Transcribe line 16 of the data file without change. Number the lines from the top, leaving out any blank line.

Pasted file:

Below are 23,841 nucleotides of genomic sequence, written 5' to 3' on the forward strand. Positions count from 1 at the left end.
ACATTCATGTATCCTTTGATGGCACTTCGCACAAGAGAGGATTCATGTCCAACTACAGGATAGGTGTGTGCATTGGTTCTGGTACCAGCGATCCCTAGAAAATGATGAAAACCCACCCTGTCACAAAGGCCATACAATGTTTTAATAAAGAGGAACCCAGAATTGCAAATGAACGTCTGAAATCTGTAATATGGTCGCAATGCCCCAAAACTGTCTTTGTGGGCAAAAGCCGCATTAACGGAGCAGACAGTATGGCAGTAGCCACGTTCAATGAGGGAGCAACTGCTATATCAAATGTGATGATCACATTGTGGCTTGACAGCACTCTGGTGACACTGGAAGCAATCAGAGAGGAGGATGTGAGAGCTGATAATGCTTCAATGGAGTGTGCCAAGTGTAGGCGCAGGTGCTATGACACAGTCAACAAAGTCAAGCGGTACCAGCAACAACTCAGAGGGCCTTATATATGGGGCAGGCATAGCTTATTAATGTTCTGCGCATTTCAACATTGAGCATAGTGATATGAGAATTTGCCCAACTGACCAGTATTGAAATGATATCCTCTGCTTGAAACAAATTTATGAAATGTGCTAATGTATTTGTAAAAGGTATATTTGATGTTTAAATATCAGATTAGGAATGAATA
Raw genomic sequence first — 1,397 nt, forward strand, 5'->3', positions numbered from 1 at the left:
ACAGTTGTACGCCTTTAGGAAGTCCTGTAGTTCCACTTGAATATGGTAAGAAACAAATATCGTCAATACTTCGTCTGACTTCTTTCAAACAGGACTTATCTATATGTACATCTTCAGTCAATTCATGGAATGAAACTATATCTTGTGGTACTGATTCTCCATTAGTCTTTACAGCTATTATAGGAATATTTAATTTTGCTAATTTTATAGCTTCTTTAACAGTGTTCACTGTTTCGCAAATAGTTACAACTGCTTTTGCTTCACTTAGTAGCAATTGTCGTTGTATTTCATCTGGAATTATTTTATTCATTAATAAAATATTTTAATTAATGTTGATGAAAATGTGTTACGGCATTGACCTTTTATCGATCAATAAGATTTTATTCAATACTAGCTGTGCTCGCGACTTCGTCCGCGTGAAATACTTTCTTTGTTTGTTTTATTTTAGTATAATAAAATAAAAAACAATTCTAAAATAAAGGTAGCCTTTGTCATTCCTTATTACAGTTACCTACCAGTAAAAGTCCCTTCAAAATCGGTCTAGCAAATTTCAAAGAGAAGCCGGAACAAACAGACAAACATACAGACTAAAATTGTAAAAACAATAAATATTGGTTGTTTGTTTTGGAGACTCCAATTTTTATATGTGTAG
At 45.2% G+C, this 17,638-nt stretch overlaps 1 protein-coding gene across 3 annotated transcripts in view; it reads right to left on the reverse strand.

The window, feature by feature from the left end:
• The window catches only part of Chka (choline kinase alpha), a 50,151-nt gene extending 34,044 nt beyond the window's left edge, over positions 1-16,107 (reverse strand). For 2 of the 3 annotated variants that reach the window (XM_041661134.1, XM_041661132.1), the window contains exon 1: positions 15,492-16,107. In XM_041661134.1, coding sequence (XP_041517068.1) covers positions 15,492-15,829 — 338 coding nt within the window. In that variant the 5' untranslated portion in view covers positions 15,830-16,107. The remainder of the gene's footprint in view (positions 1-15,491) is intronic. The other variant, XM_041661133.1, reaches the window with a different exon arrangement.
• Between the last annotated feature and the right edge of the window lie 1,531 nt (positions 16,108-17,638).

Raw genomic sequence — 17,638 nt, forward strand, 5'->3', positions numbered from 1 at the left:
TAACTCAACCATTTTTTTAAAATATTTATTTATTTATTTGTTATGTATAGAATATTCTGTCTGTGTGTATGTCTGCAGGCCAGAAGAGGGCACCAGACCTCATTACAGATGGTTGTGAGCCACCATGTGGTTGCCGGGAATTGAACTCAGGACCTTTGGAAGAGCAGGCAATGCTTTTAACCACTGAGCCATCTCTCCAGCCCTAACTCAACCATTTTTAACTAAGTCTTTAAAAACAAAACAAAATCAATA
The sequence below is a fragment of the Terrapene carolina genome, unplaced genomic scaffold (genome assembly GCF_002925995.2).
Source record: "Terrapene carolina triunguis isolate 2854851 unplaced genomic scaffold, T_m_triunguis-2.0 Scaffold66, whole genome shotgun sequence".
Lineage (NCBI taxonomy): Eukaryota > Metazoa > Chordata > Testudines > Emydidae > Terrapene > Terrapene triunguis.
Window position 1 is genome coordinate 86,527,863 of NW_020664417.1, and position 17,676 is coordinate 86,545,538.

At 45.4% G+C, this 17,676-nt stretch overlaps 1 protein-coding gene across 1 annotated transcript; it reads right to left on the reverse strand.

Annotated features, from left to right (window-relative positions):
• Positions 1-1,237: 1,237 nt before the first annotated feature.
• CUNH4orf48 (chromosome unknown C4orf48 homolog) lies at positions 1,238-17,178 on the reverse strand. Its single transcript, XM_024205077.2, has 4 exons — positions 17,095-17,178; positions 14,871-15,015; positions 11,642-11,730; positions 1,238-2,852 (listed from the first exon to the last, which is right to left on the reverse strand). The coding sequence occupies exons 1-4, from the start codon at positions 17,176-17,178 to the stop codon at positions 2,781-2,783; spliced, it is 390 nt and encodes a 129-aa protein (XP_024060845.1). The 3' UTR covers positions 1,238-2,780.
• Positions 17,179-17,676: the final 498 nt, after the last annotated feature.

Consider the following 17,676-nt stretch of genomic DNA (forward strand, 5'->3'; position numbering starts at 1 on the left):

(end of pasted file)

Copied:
Annotated features, from left to right (window-relative positions):